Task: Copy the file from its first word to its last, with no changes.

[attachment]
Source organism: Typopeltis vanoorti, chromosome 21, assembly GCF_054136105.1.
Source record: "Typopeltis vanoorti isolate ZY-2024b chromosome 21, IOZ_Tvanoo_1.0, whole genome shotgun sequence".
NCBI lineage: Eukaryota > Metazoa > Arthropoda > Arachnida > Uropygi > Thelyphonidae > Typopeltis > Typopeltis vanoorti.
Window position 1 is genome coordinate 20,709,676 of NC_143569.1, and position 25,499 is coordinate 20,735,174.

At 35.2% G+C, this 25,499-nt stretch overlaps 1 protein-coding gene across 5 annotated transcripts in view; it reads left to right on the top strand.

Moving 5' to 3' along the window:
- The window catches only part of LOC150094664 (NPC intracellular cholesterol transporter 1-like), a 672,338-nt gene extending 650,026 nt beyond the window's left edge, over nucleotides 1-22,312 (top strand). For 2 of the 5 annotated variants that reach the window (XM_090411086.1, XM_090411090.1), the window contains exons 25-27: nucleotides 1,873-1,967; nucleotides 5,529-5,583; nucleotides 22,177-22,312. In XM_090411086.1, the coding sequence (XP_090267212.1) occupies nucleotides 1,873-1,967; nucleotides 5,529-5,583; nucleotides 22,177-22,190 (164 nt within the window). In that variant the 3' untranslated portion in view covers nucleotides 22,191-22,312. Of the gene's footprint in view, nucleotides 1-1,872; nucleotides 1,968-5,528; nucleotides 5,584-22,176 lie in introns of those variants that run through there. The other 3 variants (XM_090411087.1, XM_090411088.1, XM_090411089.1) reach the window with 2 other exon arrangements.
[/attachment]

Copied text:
Source organism: Typopeltis vanoorti, chromosome 21, assembly GCF_054136105.1.
Source record: "Typopeltis vanoorti isolate ZY-2024b chromosome 21, IOZ_Tvanoo_1.0, whole genome shotgun sequence".
NCBI lineage: Eukaryota > Metazoa > Arthropoda > Arachnida > Uropygi > Thelyphonidae > Typopeltis > Typopeltis vanoorti.
Window position 1 is genome coordinate 20,709,676 of NC_143569.1, and position 25,499 is coordinate 20,735,174.

At 35.2% G+C, this 25,499-nt stretch overlaps 1 protein-coding gene across 5 annotated transcripts in view; it reads left to right on the top strand.

Moving 5' to 3' along the window:
- The window catches only part of LOC150094664 (NPC intracellular cholesterol transporter 1-like), a 672,338-nt gene extending 650,026 nt beyond the window's left edge, over nucleotides 1-22,312 (top strand). For 2 of the 5 annotated variants that reach the window (XM_090411086.1, XM_090411090.1), the window contains exons 25-27: nucleotides 1,873-1,967; nucleotides 5,529-5,583; nucleotides 22,177-22,312. In XM_090411086.1, the coding sequence (XP_090267212.1) occupies nucleotides 1,873-1,967; nucleotides 5,529-5,583; nucleotides 22,177-22,190 (164 nt within the window). In that variant the 3' untranslated portion in view covers nucleotides 22,191-22,312. Of the gene's footprint in view, nucleotides 1-1,872; nucleotides 1,968-5,528; nucleotides 5,584-22,176 lie in introns of those variants that run through there. The other 3 variants (XM_090411087.1, XM_090411088.1, XM_090411089.1) reach the window with 2 other exon arrangements.